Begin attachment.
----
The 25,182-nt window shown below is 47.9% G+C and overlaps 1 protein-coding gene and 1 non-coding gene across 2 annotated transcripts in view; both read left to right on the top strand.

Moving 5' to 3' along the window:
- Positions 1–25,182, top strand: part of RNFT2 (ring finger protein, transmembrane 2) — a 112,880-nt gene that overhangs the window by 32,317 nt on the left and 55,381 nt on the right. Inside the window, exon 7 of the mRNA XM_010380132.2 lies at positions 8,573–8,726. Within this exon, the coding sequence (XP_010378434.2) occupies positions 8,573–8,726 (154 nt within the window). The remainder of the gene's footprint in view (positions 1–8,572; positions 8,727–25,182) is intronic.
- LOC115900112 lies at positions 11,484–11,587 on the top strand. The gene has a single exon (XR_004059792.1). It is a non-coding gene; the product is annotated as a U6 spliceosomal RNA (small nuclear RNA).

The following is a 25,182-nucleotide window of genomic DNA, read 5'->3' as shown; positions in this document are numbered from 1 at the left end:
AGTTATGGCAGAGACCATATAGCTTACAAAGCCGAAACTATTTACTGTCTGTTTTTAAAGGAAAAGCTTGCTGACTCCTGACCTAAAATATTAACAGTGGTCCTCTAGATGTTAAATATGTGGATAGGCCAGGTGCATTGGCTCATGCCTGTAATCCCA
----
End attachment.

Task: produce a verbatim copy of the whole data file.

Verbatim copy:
The 25,182-nt window shown below is 47.9% G+C and overlaps 1 protein-coding gene and 1 non-coding gene across 2 annotated transcripts in view; both read left to right on the top strand.

Moving 5' to 3' along the window:
- Positions 1–25,182, top strand: part of RNFT2 (ring finger protein, transmembrane 2) — a 112,880-nt gene that overhangs the window by 32,317 nt on the left and 55,381 nt on the right. Inside the window, exon 7 of the mRNA XM_010380132.2 lies at positions 8,573–8,726. Within this exon, the coding sequence (XP_010378434.2) occupies positions 8,573–8,726 (154 nt within the window). The remainder of the gene's footprint in view (positions 1–8,572; positions 8,727–25,182) is intronic.
- LOC115900112 lies at positions 11,484–11,587 on the top strand. The gene has a single exon (XR_004059792.1). It is a non-coding gene; the product is annotated as a U6 spliceosomal RNA (small nuclear RNA).

The following is a 25,182-nucleotide window of genomic DNA, read 5'->3' as shown; positions in this document are numbered from 1 at the left end:
AGTTATGGCAGAGACCATATAGCTTACAAAGCCGAAACTATTTACTGTCTGTTTTTAAAGGAAAAGCTTGCTGACTCCTGACCTAAAATATTAACAGTGGTCCTCTAGATGTTAAATATGTGGATAGGCCAGGTGCATTGGCTCATGCCTGTAATCCCA